At a hearing before the agency overseeing the project, Tony Armlin, a vice president of developer Triple Five, said the New York Giants and Jets have used "flawed" studies to reach "absurd conclusions" about the traffic impact that would result from modifying the project. The Canadian developer hopes to add indoor water and amusement parks to the long-stalled project near MetLife Stadium, reviving it as American Dream Meadowlands.
The assertion came during a New Jersey Sports & Exposition Authority hearing focused on the traffic concerns that caused the teams to file a lawsuit this summer against the agency and the developer. At the hearing, Triple Five representatives argued the expansion would have a minimal impact, which representatives for teams later sought to dismiss during sometimes contentious testimony before a sports authority panel.
Triple Five's plans for the water and amusement parks call for adding some 600,000 square feet to the unfinished megamall, bringing the project to 2.8 million square feet. But Armlin said the teams wrongfully based traffic projections on a 7.5 million-square-foot "future vision," which has been discussed only as a concept, and has not been worked into the developer's current plans.
"The teams have done traffic studies for a phantom project that has not been proposed to the NJSEA," Armlin said.
Flanked by a traffic expert, Armlin said the water and amusement parks would result in only 63 additional cars on the Meadowlands Sports Complex roadways when game-day patrons were leaving MetLife Stadium, citing studies by the firm's consultants. He also said traffic and parking concerns would be eased by service expansions by NJ Transit, visitors who choose to "stay away" on game days and Bergen County blue laws that will require American Dream's retail shops to be closed on Sundays.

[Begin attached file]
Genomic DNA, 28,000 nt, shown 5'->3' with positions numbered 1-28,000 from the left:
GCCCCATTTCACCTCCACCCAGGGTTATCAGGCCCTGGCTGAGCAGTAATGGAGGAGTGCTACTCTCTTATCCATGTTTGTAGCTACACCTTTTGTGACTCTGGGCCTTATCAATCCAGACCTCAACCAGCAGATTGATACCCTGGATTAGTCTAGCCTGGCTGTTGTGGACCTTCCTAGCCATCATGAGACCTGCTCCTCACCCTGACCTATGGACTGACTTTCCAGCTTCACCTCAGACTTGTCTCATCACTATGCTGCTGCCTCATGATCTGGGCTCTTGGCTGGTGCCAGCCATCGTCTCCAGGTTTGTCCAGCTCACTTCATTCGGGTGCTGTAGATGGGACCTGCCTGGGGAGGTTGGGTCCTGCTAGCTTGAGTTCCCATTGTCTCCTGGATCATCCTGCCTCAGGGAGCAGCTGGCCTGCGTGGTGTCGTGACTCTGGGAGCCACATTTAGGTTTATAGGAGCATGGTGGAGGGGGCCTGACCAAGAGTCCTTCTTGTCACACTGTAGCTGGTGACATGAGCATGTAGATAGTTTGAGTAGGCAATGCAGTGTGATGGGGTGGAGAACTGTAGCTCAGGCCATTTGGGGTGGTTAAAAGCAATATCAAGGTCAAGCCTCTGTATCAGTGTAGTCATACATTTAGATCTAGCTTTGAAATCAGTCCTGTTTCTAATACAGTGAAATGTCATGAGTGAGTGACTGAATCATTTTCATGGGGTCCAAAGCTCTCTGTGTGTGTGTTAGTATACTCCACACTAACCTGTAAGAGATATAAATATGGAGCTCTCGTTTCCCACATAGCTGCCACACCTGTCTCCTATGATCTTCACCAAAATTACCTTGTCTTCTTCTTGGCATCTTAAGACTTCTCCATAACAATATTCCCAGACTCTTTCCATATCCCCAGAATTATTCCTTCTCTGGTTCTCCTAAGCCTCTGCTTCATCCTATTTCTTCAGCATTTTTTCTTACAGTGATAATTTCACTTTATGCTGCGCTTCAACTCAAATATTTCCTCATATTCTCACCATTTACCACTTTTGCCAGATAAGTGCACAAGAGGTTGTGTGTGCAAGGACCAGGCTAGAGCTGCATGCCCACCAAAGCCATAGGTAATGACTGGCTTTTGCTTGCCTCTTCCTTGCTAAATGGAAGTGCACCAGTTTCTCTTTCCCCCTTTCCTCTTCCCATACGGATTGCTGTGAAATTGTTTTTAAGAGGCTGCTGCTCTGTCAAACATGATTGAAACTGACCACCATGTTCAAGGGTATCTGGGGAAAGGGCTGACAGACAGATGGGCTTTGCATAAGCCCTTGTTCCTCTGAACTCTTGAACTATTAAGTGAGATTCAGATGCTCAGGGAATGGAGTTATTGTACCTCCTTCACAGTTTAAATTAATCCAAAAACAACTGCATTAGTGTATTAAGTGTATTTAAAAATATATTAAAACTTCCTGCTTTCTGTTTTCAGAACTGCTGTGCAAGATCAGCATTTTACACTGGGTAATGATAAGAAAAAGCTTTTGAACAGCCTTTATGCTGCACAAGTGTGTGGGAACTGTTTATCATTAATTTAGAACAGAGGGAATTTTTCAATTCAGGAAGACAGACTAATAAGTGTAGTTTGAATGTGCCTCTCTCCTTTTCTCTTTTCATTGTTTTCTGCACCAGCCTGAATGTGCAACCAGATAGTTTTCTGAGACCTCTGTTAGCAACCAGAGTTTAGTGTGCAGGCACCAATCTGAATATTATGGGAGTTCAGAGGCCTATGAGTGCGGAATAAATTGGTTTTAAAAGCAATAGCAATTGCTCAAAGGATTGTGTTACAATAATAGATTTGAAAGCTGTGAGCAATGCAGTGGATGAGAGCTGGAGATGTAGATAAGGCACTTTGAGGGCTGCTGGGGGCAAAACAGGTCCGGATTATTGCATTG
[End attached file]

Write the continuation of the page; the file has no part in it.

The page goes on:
The presentation was met by sharp criticism from Giants President John Mara, who said it was "simple logic" that the expansion would have a significant impact on traffic. He said traffic has always been a top concern for the teams' fans during their decades in the Meadowlands, causing many season ticket holders to stay home on game days.
"Even if you don't buy into what the traffic experts have told you, don't buy into their fantasy numbers," Mara said, referring to Triple Five. "Use common sense."
Sam Schwartz, a traffic engineer retained by the teams, said 8,000 additional cars would be on the road in the hour after home games because of the parks, citing computer models. He noted that the figures were conservative after accounting for the blue laws, the "stay-away factor" and others.
The presentation by Mara and his experts prompted several questions by a top sports authority official, leading to exchanges that sometimes became heated in front of dozens of attendees. At one point, Mara accused the sports authority of effectively dismissing the teams' findings before even considering them, in favor of getting the project approved.
But the NJSEA official, Ralph J. Marra Jr., rejected the accusation.
"What I have is too widely divergent views of traffic here ... and that's what this committee is trying to get to the bottom of," said Marra, the agency's senior vice president for legal and government affairs.
The teams' protest and lawsuit this summer stem from a 2006 agreement with the sports authority, which gave the clubs veto power over changes to the Xanadu project that adversely affected them. Today's hearing was described as an "information-gathering session" for the agency, which has to approve changes to the master plan for the sports complex.